AFT Pharmaceuticals' earnings downgrade a day after its financial year ended has clearly unnerved investors.
The shares fell as much as 60 cents, or more than 12%, to $4.35 on Thursday after the warning that morning, before recovering a little to end the day at $4.38.
The downgrade was sizeable – operating profit will be as much as half previous expectations, somewhere between $9 million and $11m for the year ended March 31 compared with the previous guidance of between $14m and $18m.
You'd think the company ought to have seen that coming, but founder and managing director Hartley Atkinson said it didn't.
"We literally didn't know until the 31st – that's why we couldn't really say anything" until after that, Atkinson told BusinessDesk.
Even up until Wednesday, "we believed we could make" the previous guidance, he said.
In the announcement, the company cited delays in licensing negotiations, production and shipping disruptions, and the delay of several launches around the world of its flagship product Maxigesic, which is a combination of paracetamol and ibuprofen.
Two income streams
AFT has two sides to its business, one supplying pharmaceutical products, everything from Maxigesic, ointments and vitamins to masks and hand sanitiser, to customers and the other side licensing other companies around the world to distribute its products.
The licensing side of the business is lumpy and Hartley's explanation is that some of those might have landed before the company's balance date but failed to arrive is certainly plausible.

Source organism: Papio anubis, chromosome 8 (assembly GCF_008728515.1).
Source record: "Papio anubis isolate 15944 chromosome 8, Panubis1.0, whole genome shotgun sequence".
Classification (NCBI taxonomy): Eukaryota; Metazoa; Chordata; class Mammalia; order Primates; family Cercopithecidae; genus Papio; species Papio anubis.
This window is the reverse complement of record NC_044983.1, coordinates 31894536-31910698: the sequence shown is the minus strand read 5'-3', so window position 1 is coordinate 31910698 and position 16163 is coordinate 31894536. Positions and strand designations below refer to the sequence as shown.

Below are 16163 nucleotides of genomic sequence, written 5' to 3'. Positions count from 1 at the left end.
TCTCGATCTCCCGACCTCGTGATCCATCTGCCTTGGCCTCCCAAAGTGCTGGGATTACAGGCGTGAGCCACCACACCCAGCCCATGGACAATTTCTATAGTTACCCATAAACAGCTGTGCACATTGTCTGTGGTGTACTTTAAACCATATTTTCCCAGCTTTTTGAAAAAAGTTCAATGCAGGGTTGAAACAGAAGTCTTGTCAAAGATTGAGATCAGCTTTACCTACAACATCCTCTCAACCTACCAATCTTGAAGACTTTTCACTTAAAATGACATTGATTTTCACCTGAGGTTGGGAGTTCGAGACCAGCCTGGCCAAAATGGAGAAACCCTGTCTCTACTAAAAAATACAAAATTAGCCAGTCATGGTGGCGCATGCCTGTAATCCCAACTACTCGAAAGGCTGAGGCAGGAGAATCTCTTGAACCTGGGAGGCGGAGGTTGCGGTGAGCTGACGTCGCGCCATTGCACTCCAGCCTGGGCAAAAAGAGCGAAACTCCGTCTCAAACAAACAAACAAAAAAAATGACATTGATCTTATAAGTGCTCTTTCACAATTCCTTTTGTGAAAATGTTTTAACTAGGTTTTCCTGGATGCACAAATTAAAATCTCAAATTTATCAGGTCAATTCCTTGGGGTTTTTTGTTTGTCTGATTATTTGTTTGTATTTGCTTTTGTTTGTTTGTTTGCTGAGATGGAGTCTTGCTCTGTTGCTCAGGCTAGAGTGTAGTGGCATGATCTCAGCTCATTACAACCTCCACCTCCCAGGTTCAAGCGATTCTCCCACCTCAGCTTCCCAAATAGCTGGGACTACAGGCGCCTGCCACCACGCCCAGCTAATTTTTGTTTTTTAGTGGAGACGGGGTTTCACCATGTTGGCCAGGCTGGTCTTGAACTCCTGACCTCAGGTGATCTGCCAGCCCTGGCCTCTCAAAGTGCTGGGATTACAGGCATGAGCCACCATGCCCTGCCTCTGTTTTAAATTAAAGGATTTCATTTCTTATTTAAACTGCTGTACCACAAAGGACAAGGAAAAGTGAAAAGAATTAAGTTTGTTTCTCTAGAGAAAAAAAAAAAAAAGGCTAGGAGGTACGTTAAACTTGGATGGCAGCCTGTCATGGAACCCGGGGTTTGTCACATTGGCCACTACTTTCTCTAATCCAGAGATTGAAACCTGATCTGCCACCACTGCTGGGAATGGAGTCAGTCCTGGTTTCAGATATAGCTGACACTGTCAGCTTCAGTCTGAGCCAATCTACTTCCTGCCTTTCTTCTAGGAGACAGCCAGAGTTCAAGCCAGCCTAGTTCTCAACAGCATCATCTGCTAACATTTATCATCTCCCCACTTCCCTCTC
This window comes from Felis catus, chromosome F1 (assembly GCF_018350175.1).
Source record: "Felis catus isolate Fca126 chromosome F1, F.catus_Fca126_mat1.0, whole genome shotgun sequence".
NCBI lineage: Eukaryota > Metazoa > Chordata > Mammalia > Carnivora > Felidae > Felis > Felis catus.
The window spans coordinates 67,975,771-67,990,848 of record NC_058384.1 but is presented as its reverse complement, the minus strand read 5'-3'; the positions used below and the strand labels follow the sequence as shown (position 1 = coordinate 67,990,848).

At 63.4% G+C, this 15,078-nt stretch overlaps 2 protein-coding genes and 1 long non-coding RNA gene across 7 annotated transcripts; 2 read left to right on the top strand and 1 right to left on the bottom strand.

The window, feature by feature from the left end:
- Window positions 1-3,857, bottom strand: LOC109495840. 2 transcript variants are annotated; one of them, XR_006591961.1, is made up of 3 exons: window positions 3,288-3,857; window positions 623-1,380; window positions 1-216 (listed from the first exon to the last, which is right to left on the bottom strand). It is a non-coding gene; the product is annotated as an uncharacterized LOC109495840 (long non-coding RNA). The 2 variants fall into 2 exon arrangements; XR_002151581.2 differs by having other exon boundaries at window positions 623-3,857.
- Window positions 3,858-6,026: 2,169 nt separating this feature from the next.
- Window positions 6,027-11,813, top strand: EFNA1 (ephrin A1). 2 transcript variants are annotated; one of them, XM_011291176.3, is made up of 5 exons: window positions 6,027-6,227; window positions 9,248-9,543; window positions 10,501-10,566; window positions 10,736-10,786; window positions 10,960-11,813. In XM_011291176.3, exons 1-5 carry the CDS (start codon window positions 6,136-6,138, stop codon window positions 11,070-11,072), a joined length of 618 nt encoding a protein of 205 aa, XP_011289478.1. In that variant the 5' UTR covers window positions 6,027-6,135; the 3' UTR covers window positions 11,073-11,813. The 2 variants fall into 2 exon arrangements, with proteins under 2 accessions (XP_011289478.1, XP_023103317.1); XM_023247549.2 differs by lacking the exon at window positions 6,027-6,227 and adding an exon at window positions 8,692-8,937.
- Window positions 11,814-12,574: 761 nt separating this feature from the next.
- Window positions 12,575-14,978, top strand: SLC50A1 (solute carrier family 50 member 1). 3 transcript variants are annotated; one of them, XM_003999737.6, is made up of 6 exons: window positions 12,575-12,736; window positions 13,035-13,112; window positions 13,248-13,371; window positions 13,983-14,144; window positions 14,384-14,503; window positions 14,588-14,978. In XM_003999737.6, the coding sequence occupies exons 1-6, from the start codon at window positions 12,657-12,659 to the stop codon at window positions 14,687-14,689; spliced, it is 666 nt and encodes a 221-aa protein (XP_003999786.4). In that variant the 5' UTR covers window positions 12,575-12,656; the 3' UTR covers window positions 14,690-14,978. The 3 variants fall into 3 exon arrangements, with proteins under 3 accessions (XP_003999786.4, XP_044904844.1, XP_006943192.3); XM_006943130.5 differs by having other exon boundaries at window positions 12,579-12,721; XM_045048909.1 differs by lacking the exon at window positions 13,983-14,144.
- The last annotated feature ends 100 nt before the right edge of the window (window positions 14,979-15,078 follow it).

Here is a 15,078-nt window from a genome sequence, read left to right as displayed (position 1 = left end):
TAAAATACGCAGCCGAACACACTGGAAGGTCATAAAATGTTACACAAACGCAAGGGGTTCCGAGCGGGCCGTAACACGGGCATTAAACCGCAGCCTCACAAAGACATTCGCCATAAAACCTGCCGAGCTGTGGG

"In general, I don't know if people really appreciate the complexities" of negotiating deals in different geographies around the world at a time when the global economy has been hit by a once-in-a-century pandemic, he said.
The announcement emphasised that although the company is confident it can still land those licensing deals, it "cannot guarantee that we can conclude these negotiations with financial benefits" in the new financial year.
The other parts of his explanation make one wonder how good the company's information systems are because, if a Maxigesic launch had been scheduled for February, and didn't happen as planned, surely the company had plenty of time to calculate the impact of that.
Similarly, shipping and production delays couldn't possibly have all occurred on Wednesday.
A lot of moving parts
But Atkinson, who controls 71.3% of the company held by his family trust, said his company is a complex web. "The business has a lot of moving parts and there can be ups and downs."
Contributing factors included considerably increased freight costs, the need to ensure stocking levels and "it was apparent quite some time ago there were major logistics challenges".
One of the company's well-established products had a big decline in sales because people weren't going to the doctor and, in other cases, sales were impacted by elective surgeries being cancelled because of covid, but AFT has compensated for this by higher sales of other products.
"We have a diversified portfolio" and in general, pharmaceuticals don't tend to be adversely impacted by recessions.
"It's a whole range of things. Despite all that, we've still increased our sales for the 22nd year in a row."
The company said its sales for the year will come in at about $110m, up from $105.6m the previous year.
Net profit before abnormal one-off items is also likely to be stronger than last year, he said. Last year's bottom line was $12.7m but that included a $9.8m one-off gain.
The company has been saying for some time now that the investment it has made since it listed in 2015 is about to pay off.
This latest delay in that happening makes it a little more difficult to believe the story.